Docker Authentication with Keycloak

Docker Authentication Flow

Need to lock down your Docker registry?  Keycloak has you covered.

As of version 3.2.0, Keycloak has the ability to act as an “authorization service” for Docker authentication. This means that the Keycloak IDP server can perform identity validation and token issuance when a Docker registry requires authentication. Administrators may now leverage the same user base, audit controls, and configuration mechanisms in Keycloak to extend their SSO ecosystem past OpenID Connect and SAML to cover Docker registries. The chart below illustrates how this flow works:

Docker Authentication Flow

This article will walk through how to set up a local Keycloak IDP and Docker registry to demonstrate the Docker authentication capability. Note that the configuration used in this tutorial is for demonstration purposes only, and should never be run in a production environment. Also, be advised that Docker authentication remains a community-supported feature. It is not covered by a support subscription.

Configure the Keycloak Client and a Docker Registry

Begin by spinning up a Keycloak instance.  Note that the docker feature must be explicitly enabled:

docker run -p 8080:8080 -e KEYCLOAK_USER=admin -e KEYCLOAK_PASSWORD=password jboss/keycloak -Dkeycloak.profile.feature.docker=enabled -b 0.0.0.0

Once the container boots up, open your web browser and head to the Keycloak admin console. For the sake of this demonstration, we’re going to use the master realm. However, in most real-world use cases, Docker registries will be configured against the primary realm or realms. Create a client for a Docker registry with the following steps. Don’t worry about having a registry container or server handy yet; we’ll get to that part in a bit.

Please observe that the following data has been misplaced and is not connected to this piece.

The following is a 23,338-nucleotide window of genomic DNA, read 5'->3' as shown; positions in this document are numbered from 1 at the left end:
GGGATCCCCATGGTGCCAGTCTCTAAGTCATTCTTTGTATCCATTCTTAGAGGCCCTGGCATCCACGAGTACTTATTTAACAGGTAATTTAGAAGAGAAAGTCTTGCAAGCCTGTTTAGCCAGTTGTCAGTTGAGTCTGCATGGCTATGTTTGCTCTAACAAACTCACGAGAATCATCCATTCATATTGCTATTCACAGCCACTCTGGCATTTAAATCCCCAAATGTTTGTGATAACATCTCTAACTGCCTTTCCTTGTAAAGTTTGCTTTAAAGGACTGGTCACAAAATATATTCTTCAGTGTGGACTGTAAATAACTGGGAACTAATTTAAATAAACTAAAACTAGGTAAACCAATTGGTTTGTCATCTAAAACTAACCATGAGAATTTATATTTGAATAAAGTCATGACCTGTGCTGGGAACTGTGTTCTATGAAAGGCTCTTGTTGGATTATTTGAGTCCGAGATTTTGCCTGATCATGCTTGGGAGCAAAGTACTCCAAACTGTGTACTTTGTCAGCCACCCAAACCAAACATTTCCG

• Browse to the admin console at http://localhost:8080/auth/admin/master/console/and login with the credentials specified in the above command.
  • Choose Clients from the menu on the left side, and click the Create button.
  • Enter a meaningful name for ClientID, choose docker-v2 as the Client Protocol, and click Save.

Add Docker Client

A message will pop up indicating that the client was successfully created. At this point, the IDP is ready to interact with a Docker registry, so let’s spin one up. Thankfully, Docker Compose can automate the process of creating and configuring a Docker registry to interact with our IDP.

  • Navigate to the Installation tab
  • Choose Docker Compose YAML as the Format Option
  • Click Download.

Docker Compose Download

Save the .zip to the desired location, and then unzip the archive. After unzipping, the resulting directory should look like this:

keycloak-docker-compose-yaml
├── certs
│   ├── localhost.crt
│   ├── localhost.key
│   └── localhost_trust_chain.pem
├── data
├── docker-compose.yaml
└── README.md

From the keycloak-docker-compose-yaml directory, simply execute the following command to spin up a local registry:

docker-compose up

Test Authentication

Now that both the Keycloak IDP and the Docker registry have been configured and stood up locally, we can demonstrate authentication using the local Docker client. First, validate that the registry is protected by authentication: